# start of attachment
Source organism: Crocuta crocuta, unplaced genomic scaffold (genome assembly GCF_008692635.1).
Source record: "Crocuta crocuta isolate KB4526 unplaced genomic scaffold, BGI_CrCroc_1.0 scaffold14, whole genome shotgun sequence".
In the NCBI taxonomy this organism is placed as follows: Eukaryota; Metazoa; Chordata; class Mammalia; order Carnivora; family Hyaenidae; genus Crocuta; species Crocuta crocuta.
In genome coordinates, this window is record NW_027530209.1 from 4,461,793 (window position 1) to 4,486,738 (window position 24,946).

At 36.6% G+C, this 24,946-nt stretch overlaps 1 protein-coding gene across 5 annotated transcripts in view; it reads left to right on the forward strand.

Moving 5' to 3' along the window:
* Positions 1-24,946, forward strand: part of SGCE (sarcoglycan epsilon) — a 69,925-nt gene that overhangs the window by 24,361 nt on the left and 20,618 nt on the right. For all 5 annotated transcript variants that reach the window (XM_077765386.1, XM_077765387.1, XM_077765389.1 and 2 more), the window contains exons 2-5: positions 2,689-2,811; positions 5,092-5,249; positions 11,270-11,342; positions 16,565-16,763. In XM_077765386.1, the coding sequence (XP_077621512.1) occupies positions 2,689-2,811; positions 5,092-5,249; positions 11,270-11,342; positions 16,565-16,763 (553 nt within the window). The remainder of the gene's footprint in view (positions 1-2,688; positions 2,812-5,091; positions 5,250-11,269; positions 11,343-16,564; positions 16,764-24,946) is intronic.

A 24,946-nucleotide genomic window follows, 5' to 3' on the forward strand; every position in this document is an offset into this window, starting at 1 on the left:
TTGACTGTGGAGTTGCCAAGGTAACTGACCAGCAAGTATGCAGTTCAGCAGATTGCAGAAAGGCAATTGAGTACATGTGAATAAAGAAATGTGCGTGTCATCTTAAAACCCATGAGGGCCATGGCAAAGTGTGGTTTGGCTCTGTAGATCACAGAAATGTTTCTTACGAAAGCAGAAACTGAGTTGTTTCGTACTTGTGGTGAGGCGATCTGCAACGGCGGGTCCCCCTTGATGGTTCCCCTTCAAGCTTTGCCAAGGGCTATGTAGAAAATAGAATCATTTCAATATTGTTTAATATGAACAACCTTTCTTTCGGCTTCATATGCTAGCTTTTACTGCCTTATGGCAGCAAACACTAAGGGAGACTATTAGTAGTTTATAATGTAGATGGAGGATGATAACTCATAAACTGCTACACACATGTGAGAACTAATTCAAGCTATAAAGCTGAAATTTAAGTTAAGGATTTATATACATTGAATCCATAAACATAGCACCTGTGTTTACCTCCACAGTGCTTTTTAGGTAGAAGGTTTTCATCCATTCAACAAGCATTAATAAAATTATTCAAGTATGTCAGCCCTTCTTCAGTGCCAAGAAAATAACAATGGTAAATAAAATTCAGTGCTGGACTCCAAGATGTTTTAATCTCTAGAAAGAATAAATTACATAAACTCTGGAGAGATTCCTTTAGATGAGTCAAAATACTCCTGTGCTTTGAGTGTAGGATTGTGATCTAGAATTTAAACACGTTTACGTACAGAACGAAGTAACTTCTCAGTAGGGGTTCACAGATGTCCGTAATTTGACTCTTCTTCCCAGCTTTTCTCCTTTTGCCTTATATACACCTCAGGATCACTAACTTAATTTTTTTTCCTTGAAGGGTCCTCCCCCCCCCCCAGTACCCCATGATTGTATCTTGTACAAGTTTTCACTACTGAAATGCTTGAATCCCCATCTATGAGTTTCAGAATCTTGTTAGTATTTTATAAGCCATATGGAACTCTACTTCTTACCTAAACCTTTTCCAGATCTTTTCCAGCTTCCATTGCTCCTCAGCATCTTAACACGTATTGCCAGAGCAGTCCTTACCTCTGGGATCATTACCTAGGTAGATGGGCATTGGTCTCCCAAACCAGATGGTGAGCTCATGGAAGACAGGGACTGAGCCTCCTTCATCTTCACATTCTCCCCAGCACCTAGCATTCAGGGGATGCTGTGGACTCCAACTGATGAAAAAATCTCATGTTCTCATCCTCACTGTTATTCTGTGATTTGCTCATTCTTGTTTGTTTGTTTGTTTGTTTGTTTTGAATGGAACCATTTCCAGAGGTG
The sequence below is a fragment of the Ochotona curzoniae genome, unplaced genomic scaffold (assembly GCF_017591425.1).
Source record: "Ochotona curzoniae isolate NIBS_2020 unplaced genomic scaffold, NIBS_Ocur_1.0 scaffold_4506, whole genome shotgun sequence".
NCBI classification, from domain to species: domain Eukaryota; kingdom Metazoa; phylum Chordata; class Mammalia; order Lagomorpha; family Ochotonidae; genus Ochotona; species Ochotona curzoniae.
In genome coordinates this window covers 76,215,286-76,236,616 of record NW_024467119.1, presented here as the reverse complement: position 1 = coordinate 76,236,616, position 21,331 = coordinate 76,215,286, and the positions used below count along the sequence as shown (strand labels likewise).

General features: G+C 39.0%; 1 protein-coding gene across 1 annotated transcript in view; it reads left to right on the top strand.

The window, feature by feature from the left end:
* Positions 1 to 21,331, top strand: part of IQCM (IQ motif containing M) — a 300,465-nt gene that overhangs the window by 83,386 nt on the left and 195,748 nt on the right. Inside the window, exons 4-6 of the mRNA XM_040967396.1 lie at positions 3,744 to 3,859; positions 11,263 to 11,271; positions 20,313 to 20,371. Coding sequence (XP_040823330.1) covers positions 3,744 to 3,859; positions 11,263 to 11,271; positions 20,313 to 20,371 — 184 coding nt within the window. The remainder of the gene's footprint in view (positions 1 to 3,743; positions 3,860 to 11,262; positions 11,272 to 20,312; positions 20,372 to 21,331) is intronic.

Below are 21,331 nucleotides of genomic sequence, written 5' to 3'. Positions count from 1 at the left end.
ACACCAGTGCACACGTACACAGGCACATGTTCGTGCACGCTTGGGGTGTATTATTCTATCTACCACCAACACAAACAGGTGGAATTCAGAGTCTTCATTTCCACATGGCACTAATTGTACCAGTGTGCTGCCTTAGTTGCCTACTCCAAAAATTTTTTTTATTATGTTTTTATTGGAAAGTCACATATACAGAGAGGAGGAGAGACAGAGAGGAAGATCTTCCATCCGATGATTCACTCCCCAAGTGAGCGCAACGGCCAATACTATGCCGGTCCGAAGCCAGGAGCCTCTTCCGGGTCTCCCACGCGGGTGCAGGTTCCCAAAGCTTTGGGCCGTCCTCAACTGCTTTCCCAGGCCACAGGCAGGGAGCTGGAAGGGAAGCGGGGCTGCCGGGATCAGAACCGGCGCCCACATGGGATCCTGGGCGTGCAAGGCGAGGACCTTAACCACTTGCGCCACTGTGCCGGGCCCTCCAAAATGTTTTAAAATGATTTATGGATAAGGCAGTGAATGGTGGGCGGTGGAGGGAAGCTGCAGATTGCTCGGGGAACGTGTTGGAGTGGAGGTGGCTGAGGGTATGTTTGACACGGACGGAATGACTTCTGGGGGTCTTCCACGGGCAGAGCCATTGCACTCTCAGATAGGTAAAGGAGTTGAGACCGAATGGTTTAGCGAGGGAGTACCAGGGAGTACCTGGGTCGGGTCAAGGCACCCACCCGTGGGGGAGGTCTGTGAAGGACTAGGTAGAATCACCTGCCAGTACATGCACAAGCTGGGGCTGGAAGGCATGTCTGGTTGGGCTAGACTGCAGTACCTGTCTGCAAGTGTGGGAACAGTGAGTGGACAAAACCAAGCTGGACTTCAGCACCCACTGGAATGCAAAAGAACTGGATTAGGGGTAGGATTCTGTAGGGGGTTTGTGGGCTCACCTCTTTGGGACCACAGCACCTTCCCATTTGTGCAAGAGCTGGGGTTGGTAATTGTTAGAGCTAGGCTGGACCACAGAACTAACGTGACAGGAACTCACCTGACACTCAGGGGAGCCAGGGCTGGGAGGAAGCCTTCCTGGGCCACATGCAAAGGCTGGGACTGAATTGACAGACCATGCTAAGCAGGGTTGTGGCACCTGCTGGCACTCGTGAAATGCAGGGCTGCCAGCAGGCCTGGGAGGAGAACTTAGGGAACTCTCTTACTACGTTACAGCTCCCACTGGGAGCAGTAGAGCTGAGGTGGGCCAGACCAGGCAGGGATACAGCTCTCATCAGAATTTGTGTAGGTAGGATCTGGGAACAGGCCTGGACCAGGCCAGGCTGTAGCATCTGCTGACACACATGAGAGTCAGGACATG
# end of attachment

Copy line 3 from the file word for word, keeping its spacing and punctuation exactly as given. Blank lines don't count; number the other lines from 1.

In the NCBI taxonomy this organism is placed as follows: Eukaryota; Metazoa; Chordata; class Mammalia; order Carnivora; family Hyaenidae; genus Crocuta; species Crocuta crocuta.